Danes are increasingly paying for everyday purchases with their smartphones, Berlingske Business reported on Thursday. Some 1.25 billion kroner worth of transactions were made over the phone in May this year, which is a full 826 million more than in the same period last year.
In comparison, while 31.2 billion kroner worth of transactions were made via the traditional Dankort - the national debit card – this only amounted to a growth of 2.1 percent over last year. There has been a decline in physical Dankort transactions however, while online purchases have increased by 25.6 percent.
Every fifth Dane regularly uses the Danske Bank app Mobile Pay, which is expected to become increasingly popular as more stores begin to allow this form of transaction.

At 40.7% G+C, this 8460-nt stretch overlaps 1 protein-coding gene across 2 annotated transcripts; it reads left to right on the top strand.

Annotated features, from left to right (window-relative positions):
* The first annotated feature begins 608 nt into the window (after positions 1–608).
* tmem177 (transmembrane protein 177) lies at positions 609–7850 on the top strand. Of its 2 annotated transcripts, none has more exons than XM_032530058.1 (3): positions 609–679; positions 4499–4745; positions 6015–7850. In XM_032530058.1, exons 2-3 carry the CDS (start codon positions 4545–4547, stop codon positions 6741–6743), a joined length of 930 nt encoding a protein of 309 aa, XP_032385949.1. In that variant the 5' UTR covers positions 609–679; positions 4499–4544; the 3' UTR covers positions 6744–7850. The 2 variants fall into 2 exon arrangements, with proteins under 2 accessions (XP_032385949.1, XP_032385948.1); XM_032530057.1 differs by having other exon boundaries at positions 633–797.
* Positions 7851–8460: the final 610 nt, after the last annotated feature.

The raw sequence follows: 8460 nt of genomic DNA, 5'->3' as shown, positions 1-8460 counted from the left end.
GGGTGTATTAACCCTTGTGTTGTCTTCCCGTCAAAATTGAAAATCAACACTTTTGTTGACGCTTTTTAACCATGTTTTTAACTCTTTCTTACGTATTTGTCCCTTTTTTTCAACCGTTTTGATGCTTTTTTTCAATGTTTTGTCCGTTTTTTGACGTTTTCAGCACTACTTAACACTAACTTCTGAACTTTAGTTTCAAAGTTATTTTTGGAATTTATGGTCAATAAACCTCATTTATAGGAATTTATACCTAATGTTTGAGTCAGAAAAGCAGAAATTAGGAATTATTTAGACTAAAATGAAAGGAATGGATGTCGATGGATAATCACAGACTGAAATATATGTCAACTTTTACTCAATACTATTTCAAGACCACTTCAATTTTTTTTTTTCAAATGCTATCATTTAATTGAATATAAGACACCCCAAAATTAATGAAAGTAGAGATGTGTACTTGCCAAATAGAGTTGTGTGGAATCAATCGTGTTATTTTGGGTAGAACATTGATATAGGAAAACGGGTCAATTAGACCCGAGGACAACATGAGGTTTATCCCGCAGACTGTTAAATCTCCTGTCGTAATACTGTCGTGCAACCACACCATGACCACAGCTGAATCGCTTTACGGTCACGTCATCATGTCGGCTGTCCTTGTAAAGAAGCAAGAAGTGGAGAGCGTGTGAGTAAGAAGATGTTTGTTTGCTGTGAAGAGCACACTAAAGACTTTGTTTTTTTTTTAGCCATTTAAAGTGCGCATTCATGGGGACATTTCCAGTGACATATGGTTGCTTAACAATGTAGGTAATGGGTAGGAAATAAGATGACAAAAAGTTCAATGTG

In March, the supermarket chain Dansk Supermarked – which operates Netto, Føtex, Bilka and Salling stores – announced a partnership with Danske Bank that will allow shoppers to pay with their phone at the chain’s 556 stores nationwide.
See also: Danish supermarkets allow paying by phone
The increasing popularity of being by phone could be another sign that Denmark is quickly on its way to becoming a cashless society. Last month, the government cleared the way for shops to decide for themselves if they want to continue operating in cash.
Regardless of how Danes spend their money, Johan Juul Jensen from Nykredit told Berlingske Business that increased consumer confidence is likely to lead to increased spending.
Chief analyst at Nordea, Tore Stramer, agreed that there are good indications that Danish consumer spending is bound to increase further.
“But it is still too soon to conclude if consumer spending has accelerated further over the past spring,” he told Berlingske.